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Guanciale

Guanciale

Guanciale

Time

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Guanciale is a type of cured pork jowl known for being more flavorful and fatty than regular pork jowl meat. It is also higher in collagen, which is thought to promote aging, plump your skin, and reduce wrinkles. It has been said to be one of the most vital ingredients for making lardo.

Guanciale may be cut and eaten directly in small portions, but often used as an ingredient in pasta dishes (Source: en.wikipedia.org)

Dish

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Looking at the above, it's clear that guanciale is a dish that requires a lot of time to prepare. However, when you take the time to make the proper preparations, you usually aren't disappointed by the results. When you know how to properly cook guanciale, you'll never want to eat another pork chop again!

The breakfast staple that Americans are used to is a bit uncommon in Italy. Bacon can come from several areas of the pig. Lean cuts are from the back, while meatier cuts are taken from the side of the pig or the belly. Belly meat is streaked with fat, and when it’s fried it curls up and turns delectably crispy. In the United States, it is specifically the cured meat from the pig’s belly. Italians make another type of cured meat from pork belly. (Source: www.livitaly.com)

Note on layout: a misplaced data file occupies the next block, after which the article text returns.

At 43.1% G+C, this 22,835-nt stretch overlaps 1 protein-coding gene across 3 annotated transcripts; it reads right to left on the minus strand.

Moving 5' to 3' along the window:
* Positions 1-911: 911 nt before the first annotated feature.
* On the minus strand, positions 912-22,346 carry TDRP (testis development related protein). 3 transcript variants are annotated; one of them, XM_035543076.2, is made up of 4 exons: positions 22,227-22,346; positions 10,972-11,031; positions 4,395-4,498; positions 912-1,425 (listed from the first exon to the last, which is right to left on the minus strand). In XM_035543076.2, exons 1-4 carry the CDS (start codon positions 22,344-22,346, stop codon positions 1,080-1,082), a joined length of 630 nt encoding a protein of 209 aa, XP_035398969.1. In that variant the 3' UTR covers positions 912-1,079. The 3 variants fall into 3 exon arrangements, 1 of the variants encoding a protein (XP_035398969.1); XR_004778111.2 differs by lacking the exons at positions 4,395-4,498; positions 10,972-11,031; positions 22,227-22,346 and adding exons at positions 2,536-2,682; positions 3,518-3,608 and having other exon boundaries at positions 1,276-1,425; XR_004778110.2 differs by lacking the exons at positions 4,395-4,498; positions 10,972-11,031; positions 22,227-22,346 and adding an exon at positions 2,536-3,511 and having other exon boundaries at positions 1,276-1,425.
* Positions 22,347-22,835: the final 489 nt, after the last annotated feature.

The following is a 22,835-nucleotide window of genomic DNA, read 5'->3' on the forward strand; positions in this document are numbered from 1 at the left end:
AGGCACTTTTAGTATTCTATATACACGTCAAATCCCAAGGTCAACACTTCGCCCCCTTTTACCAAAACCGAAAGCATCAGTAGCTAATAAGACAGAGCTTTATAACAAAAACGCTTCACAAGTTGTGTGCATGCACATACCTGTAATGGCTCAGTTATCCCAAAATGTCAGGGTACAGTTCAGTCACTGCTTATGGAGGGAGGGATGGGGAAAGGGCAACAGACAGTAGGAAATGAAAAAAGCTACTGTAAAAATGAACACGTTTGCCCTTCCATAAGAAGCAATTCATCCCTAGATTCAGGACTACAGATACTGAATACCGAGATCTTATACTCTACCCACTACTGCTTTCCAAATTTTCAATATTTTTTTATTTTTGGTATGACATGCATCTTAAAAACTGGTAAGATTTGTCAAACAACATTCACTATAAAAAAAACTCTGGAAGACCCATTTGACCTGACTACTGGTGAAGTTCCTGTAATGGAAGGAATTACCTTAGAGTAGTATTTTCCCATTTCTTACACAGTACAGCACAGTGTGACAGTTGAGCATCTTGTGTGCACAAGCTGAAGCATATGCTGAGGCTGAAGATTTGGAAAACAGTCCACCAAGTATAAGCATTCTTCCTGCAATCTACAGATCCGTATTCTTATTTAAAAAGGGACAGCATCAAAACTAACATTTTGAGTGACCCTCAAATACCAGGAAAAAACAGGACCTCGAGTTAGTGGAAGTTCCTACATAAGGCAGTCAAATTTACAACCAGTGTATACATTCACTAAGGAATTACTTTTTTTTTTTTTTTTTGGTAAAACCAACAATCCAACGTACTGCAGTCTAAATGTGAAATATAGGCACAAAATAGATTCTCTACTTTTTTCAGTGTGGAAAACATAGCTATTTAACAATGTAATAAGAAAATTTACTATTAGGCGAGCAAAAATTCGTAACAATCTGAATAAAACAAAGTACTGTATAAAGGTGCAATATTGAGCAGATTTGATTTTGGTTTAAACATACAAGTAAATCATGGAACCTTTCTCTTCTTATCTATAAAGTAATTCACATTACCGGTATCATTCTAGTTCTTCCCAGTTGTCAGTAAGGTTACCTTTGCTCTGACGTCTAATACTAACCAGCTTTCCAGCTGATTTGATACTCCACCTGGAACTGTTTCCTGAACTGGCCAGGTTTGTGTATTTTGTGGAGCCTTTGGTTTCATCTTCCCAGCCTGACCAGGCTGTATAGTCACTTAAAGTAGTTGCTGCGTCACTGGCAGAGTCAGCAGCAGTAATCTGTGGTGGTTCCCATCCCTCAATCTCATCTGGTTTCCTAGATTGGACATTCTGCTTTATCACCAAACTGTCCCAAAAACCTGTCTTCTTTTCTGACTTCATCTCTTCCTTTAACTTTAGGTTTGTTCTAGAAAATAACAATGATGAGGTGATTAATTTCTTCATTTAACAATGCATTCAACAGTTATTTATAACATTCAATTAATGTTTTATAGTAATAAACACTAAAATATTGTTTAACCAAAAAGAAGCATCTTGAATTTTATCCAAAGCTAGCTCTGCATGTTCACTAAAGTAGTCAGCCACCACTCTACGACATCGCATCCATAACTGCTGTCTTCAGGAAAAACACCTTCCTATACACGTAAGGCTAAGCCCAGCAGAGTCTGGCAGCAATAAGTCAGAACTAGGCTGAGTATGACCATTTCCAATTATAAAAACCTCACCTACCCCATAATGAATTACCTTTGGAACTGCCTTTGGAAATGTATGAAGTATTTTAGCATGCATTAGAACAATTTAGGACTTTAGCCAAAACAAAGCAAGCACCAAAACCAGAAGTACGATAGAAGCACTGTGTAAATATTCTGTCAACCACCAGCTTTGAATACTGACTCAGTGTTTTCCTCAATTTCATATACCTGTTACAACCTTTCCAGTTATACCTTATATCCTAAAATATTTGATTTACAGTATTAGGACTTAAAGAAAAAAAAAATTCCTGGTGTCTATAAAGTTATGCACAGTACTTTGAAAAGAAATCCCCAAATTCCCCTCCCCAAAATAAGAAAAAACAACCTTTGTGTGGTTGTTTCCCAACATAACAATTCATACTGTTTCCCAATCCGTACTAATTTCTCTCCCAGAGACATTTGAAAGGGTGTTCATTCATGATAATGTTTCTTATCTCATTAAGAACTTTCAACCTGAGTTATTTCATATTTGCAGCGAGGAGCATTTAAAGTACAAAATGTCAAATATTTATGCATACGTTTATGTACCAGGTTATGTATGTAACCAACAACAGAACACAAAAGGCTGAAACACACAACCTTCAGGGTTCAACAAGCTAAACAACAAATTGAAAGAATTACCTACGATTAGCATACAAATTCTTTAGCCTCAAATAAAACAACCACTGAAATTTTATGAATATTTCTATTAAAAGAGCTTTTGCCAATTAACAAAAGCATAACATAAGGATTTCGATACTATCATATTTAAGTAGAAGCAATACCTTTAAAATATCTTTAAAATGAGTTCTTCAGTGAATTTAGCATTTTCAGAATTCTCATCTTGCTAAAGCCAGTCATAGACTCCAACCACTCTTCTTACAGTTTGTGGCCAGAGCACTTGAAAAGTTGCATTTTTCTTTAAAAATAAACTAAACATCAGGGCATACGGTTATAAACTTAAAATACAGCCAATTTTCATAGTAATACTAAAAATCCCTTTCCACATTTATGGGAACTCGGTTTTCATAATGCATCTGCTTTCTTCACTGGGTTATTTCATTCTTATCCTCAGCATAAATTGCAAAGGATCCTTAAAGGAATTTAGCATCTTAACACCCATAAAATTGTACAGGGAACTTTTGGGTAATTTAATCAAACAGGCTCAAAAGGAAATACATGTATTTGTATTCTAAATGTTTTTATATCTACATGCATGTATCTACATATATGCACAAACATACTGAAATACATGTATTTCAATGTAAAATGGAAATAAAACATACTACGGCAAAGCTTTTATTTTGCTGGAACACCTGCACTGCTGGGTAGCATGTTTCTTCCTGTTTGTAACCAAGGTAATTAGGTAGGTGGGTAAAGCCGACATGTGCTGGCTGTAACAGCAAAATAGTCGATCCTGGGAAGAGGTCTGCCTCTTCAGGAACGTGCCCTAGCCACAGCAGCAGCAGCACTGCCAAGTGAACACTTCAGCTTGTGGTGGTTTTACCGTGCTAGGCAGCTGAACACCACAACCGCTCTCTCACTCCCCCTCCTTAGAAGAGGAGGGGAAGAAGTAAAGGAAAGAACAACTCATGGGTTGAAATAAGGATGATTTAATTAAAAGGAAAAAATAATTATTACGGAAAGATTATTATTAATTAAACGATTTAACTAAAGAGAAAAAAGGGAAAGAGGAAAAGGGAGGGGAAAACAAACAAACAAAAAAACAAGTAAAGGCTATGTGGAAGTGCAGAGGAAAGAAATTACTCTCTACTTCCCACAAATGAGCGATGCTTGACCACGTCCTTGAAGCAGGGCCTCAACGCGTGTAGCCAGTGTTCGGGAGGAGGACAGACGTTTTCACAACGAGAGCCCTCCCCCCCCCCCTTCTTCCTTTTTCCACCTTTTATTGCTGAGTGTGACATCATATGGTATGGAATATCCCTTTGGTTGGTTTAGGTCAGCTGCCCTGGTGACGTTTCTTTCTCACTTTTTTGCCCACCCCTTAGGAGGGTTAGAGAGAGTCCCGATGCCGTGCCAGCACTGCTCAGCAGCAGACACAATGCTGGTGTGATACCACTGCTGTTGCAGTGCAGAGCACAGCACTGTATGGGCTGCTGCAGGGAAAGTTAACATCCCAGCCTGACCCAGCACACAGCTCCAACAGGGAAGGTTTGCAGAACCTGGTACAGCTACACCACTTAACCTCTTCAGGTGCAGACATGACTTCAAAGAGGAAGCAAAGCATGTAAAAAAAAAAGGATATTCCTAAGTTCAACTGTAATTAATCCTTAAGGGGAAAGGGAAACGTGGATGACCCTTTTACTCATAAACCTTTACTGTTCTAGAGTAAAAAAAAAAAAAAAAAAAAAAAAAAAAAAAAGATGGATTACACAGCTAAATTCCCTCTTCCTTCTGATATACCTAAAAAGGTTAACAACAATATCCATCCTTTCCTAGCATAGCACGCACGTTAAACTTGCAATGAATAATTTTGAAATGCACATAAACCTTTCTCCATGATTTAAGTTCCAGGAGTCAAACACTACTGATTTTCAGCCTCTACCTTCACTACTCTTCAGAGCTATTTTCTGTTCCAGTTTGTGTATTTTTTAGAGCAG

Cook

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Buono da Mangiare!

Taken from the cheek of a pig, guanciale is a rich, fatty piece of meat that often gets cured before it's used. Guanciale is mainly found in Italian pasta dishes from central Italy in areas such as Umbria and Lazio. Two of the most common or well-known dishes that feature guanciale. Include spaghetti alla carbonara and amatriciana, which both include some of the meat in the sauce. The flavor of the guanciale permeates each bite and gives the sauce an umami richness and a bit of a salty, velvety backbone. (Source: www.thespruceeats.com)

Italian

Italian cuisine is rich and diverse with many regional cuisines. Italian cuisine has many styles and regional varieties: Roman, Sicilian, Milanese, Neapolitan, Tuscan, Ligurian and Sardinian cuisine to name just a few. Traditional Italian fare is made up of pastas and simple savory dishes. That are typically cooked at high temperatures in large amounts of wine, stock and oil.

 

 

 

 

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